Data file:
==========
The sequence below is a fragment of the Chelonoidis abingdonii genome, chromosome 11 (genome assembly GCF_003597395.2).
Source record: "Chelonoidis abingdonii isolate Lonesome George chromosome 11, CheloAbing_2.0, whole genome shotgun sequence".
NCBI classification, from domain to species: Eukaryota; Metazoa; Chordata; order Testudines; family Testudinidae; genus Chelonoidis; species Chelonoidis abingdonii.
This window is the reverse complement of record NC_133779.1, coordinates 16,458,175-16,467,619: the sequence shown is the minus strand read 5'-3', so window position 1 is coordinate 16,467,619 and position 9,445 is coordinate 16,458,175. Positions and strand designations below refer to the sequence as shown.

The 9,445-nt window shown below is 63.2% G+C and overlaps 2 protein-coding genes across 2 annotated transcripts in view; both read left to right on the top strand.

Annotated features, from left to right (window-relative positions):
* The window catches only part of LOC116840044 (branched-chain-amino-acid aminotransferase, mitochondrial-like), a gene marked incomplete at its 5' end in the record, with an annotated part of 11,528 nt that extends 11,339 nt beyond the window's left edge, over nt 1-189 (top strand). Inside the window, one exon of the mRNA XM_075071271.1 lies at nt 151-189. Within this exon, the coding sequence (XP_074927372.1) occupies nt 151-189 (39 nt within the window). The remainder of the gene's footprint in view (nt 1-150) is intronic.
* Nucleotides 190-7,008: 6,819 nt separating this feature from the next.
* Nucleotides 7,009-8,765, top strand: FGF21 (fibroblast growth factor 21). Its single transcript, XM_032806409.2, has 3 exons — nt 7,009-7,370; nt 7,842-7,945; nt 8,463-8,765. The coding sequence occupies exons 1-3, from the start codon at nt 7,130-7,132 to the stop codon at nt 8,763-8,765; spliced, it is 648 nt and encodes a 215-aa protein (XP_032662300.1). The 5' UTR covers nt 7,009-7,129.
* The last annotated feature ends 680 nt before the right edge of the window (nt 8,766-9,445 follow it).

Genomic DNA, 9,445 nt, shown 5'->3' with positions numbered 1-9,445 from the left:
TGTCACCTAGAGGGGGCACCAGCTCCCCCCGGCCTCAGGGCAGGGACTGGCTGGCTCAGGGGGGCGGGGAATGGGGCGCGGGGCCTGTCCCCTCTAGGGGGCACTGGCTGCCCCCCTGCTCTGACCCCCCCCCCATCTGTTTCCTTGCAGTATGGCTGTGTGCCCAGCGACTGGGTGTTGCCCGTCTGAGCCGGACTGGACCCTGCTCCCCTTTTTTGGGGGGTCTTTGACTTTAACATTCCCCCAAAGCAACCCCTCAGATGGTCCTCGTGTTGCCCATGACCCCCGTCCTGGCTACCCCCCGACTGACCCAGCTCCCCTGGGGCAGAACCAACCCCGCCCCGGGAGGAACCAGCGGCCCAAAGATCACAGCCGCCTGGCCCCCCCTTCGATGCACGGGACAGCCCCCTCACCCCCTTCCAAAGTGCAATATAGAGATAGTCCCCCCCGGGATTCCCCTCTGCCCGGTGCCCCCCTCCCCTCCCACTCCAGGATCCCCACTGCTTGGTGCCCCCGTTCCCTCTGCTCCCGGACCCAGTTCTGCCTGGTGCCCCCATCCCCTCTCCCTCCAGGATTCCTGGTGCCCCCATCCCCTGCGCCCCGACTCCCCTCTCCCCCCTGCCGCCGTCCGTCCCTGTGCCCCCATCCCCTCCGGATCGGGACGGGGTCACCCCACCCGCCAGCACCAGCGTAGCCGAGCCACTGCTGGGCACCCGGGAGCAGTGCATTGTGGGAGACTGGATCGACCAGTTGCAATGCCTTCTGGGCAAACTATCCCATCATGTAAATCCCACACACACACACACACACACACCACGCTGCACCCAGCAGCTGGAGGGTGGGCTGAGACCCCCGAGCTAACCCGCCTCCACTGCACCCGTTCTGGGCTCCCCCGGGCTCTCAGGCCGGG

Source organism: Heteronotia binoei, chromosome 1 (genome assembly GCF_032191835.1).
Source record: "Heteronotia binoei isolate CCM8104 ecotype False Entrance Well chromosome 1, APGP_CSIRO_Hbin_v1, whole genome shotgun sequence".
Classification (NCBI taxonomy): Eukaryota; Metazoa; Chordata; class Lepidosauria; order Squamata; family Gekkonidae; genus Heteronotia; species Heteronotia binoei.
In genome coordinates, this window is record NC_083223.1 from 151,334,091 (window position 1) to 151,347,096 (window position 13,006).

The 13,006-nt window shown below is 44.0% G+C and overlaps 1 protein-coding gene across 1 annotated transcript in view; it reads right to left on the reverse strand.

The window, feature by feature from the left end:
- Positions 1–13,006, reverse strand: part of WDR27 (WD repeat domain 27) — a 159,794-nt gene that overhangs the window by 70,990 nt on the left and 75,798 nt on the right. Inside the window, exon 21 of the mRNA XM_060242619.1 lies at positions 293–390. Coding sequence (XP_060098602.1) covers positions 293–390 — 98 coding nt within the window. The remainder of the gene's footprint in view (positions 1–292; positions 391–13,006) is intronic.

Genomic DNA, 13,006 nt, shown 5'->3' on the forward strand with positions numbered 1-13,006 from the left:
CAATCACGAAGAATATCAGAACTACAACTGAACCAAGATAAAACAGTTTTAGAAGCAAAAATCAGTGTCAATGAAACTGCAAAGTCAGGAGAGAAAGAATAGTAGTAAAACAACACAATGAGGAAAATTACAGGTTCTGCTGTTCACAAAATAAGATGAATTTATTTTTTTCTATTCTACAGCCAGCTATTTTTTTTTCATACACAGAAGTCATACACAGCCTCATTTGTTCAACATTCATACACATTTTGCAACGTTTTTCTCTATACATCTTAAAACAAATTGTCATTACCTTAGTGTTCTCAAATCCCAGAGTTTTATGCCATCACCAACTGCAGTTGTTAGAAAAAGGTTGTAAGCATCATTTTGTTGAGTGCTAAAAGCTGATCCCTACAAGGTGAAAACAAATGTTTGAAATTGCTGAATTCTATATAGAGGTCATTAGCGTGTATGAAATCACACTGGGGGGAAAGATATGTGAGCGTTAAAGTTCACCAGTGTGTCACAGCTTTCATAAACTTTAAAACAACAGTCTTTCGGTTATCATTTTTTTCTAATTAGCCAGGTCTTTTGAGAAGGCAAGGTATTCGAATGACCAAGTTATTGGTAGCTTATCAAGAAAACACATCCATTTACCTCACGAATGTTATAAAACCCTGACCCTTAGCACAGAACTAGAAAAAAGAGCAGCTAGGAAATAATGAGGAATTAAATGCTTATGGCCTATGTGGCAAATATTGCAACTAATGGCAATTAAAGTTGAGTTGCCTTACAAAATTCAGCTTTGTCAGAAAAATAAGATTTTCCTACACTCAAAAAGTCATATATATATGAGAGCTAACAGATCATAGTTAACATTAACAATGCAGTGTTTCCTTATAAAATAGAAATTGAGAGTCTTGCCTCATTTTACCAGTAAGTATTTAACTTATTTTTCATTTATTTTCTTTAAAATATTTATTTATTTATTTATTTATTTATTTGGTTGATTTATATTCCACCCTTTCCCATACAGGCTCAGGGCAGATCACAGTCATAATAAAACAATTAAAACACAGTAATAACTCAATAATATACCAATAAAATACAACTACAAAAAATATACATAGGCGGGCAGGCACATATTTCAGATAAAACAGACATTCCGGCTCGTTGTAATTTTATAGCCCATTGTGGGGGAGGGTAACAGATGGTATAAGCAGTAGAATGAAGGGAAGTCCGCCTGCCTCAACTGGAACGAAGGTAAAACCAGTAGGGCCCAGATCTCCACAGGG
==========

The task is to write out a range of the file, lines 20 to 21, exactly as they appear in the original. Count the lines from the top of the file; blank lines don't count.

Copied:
Genomic DNA, 13,006 nt, shown 5'->3' on the forward strand with positions numbered 1-13,006 from the left:
CAATCACGAAGAATATCAGAACTACAACTGAACCAAGATAAAACAGTTTTAGAAGCAAAAATCAGTGTCAATGAAACTGCAAAGTCAGGAGAGAAAGAATAGTAGTAAAACAACACAATGAGGAAAATTACAGGTTCTGCTGTTCACAAAATAAGATGAATTTATTTTTTTCTATTCTACAGCCAGCTATTTTTTTTTCATACACAGAAGTCATACACAGCCTCATTTGTTCAACATTCATACACATTTTGCAACGTTTTTCTCTATACATCTTAAAACAAATTGTCATTACCTTAGTGTTCTCAAATCCCAGAGTTTTATGCCATCACCAACTGCAGTTGTTAGAAAAAGGTTGTAAGCATCATTTTGTTGAGTGCTAAAAGCTGATCCCTACAAGGTGAAAACAAATGTTTGAAATTGCTGAATTCTATATAGAGGTCATTAGCGTGTATGAAATCACACTGGGGGGAAAGATATGTGAGCGTTAAAGTTCACCAGTGTGTCACAGCTTTCATAAACTTTAAAACAACAGTCTTTCGGTTATCATTTTTTTCTAATTAGCCAGGTCTTTTGAGAAGGCAAGGTATTCGAATGACCAAGTTATTGGTAGCTTATCAAGAAAACACATCCATTTACCTCACGAATGTTATAAAACCCTGACCCTTAGCACAGAACTAGAAAAAAGAGCAGCTAGGAAATAATGAGGAATTAAATGCTTATGGCCTATGTGGCAAATATTGCAACTAATGGCAATTAAAGTTGAGTTGCCTTACAAAATTCAGCTTTGTCAGAAAAATAAGATTTTCCTACACTCAAAAAGTCATATATATATGAGAGCTAACAGATCATAGTTAACATTAACAATGCAGTGTTTCCTTATAAAATAGAAATTGAGAGTCTTGCCTCATTTTACCAGTAAGTATTTAACTTATTTTTCATTTATTTTCTTTAAAATATTTATTTATTTATTTATTTATTTATTTGGTTGATTTATATTCCACCCTTTCCCATACAGGCTCAGGGCAGATCACAGTCATAATAAAACAATTAAAACACAGTAATAACTCAATAATATACCAATAAAATACAACTACAAAAAATATACATAGGCGGGCAGGCACATATTTCAGATAAAACAGACATTCCGGCTCGTTGTAATTTTATAGCCCATTGTGGGGGAGGGTAACAGATGGTATAAGCAGTAGAATGAAGGGAAGTCCGCCTGCCTCAACTGGAACGAAGGTAAAACCAGTAGGGCCCAGATCTCCACAGGG